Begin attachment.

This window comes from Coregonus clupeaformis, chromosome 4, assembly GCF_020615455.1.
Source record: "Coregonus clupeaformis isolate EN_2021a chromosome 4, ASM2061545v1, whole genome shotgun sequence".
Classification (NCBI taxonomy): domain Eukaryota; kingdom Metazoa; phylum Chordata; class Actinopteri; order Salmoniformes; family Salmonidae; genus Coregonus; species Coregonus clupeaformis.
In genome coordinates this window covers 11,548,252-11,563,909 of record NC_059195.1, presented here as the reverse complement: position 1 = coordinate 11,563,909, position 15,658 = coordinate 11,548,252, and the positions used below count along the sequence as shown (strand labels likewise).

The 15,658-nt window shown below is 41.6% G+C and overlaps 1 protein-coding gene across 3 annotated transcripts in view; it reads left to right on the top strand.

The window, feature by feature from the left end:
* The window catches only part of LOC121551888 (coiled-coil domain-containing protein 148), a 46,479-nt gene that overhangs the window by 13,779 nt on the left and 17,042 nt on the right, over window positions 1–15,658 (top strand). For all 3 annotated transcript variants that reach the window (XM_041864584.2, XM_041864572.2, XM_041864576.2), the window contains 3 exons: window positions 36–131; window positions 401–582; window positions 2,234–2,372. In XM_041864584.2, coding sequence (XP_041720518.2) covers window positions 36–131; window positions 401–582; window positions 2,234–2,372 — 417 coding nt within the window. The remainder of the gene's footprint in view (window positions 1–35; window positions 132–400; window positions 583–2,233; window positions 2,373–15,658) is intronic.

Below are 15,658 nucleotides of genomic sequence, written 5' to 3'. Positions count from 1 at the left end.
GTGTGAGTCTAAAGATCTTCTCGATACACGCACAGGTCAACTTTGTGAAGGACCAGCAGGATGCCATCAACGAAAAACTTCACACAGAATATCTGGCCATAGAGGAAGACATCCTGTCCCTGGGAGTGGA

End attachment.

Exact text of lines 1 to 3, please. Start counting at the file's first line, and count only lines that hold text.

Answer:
This window comes from Coregonus clupeaformis, chromosome 4, assembly GCF_020615455.1.
Source record: "Coregonus clupeaformis isolate EN_2021a chromosome 4, ASM2061545v1, whole genome shotgun sequence".
Classification (NCBI taxonomy): domain Eukaryota; kingdom Metazoa; phylum Chordata; class Actinopteri; order Salmoniformes; family Salmonidae; genus Coregonus; species Coregonus clupeaformis.